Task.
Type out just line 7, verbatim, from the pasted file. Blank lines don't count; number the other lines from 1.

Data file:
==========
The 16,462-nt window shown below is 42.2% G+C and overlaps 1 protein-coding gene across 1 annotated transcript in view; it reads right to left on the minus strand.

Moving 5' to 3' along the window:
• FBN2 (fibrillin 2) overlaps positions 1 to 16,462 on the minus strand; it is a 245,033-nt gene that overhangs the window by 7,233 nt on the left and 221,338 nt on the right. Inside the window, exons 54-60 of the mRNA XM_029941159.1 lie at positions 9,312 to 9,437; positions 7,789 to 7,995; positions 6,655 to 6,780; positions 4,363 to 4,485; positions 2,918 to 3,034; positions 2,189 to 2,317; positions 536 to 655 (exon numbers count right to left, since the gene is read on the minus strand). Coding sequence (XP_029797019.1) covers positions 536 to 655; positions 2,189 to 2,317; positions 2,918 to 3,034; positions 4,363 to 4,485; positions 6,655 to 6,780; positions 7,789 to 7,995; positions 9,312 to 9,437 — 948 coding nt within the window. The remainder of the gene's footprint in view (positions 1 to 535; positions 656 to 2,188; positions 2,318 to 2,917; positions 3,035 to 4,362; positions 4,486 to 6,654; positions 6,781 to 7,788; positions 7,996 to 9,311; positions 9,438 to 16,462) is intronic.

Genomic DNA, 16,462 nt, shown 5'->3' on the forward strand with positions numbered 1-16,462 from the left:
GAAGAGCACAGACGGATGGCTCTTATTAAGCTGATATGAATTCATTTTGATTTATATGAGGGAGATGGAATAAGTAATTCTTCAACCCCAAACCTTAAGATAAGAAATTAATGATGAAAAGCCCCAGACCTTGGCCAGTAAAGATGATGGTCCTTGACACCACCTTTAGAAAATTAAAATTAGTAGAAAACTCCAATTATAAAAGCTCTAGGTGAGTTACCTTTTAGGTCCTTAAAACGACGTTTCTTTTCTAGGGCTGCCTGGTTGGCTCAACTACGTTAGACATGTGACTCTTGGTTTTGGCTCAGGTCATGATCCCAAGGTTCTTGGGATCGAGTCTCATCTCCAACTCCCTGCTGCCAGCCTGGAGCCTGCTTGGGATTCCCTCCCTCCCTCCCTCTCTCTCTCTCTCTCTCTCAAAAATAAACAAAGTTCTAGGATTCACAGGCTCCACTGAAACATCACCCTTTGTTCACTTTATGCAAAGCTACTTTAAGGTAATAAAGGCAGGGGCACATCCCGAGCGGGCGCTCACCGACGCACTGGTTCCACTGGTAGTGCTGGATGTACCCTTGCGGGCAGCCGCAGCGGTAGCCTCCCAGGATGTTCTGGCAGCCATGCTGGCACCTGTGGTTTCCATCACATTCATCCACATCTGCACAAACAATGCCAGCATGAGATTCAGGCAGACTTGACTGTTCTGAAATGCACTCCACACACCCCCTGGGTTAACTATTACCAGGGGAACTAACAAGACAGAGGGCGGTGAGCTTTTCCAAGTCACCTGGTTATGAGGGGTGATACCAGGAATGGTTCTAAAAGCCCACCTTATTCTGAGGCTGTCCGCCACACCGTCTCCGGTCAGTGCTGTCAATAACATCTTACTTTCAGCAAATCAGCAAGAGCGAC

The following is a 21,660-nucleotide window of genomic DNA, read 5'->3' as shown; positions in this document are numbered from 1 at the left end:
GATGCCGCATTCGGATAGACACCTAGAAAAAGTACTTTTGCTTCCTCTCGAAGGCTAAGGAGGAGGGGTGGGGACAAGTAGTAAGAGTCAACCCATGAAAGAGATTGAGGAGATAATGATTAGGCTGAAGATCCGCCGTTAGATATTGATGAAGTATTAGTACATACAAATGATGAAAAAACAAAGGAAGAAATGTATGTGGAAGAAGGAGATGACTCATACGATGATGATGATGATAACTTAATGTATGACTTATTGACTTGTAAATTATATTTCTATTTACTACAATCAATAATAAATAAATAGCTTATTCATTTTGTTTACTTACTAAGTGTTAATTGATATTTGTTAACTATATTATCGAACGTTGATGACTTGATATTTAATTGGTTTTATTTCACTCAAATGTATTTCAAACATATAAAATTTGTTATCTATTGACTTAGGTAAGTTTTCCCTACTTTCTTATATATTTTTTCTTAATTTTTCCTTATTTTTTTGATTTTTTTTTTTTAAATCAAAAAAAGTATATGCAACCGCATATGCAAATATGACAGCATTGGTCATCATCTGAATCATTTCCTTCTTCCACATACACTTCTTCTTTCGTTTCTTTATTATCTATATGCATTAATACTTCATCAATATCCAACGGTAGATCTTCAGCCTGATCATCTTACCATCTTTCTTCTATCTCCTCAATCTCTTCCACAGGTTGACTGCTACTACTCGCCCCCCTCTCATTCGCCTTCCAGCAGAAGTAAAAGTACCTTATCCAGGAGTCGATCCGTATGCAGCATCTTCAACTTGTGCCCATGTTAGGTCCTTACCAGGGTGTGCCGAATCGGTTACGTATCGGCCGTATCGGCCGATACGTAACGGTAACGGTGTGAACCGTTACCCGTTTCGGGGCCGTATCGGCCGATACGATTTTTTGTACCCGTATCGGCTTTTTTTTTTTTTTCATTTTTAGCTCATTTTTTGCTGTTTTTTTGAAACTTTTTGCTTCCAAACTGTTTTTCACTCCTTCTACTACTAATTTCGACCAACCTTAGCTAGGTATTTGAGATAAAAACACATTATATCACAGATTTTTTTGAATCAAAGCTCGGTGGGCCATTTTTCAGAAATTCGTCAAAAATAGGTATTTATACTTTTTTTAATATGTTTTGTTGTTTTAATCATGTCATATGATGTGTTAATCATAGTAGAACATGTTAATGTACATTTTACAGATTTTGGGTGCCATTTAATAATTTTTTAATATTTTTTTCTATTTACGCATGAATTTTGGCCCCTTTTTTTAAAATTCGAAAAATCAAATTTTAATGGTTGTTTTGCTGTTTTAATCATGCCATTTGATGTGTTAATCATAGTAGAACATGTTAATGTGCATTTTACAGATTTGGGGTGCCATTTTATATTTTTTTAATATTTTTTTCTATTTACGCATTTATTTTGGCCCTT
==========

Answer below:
GATGCCGCATTCGGATAGACACCTAGAAAAAGTACTTTTGCTTCCTCTCGAAGGCTAAGGAGGAGGGGTGGGGACAAGTAGTAAGAGTCAACCCATGAAAGAGATTGAGGAGATAATGATTAGGCTGAAGATCCGCCGTTAGATATTGATGAAGTATTAGTACATACAAATGATGAAAAAACAAAGGAAGAAATGTATGTGGAAGAAGGAGATGACTCATACGATGATGATGATGATAACTTAATGTATGACTTATTGACTTGTAAATTATATTTCTATTTACTACAATCAATAATAAATAAATAGCTTATTCATTTTGTTTACTTACTAAGTGTTAATTGATATTTGTTAACTATATTATCGAACGTTGATGACTTGATATTTAATTGGTTTTATTTCACTCAAATGTATTTCAAACATATAAAATTTGTTATCTATTGACTTAGGTAAGTTTTCCCTACTTTCTTATATATTTTTTCTTAATTTTTCCTTATTTTTTTGATTTTTTTTTTTTAAATCAAAAAAAGTATATGCAACCGCATATGCAAATATGACAGCATTGGTCATCATCTGAATCATTTCCTTCTTCCACATACACTTCTTCTTTCGTTTCTTTATTATCTATATGCATTAATACTTCATCAATATCCAACGGTAGATCTTCAGCCTGATCATCTTACCATCTTTCTTCTATCTCCTCAATCTCTTCCACAGGTTGACTGCTACTACTCGCCCCCCTCTCATTCGCCTTCCAGCAGAAGTAAAAGTACCTTATCCAGGAGTCGATCCGTATGCAGCATCTTCAACTTGTGCCCATGTTAGGTCCTTACCAGGGTGTGCCGAATCGGTTACGTATCGGCCGTATCGGCCGATACGTAACGGTAACGGTGTGAACCGTTACCCGTTTCGGGGCCGTATCGGCCGATACGATTTTTTGTACCCGTATCGGCTTTTTTTTTTTTTTCATTTTTAGCTCATTTTTTGCTGTTTTTTTGAAACTTTTTGCTTCCAAACTGTTTTTCACTCCTTCTACTACTAATTTCGACCAACCTTAGCTAGGTATTTGAGATAAAAACACATTATATCACAGATTTTTTTGAATCAAAGCTCGGTGGGCCATTTTTCAGAAATTCGTCAAAAATAGGTATTTATACTTTTTTTAATATGTTTTGTTGTTTTAATCATGTCATATGATGTGTTAATCATAGTAGAACATGTTAATGTACATTTTACAGATTTTGGGTGCCATTTAATAATTTTTTAATATTTTTTTCTATTTACGCATGAATTTTGGCCCCTTTTTTTAAAATTCGAAAAATCAAATTTTAATGGTTGTTTTGCTGTTTTAATCATGCCATTTGATGTGTTAATCATAGTAGAACATGTTAATGTGCATTTTACAGATTTGGGGTGCCATTTTATATTTTTTTAATATTTTTTTCTATTTACGCATTTATTTTGGCCCTT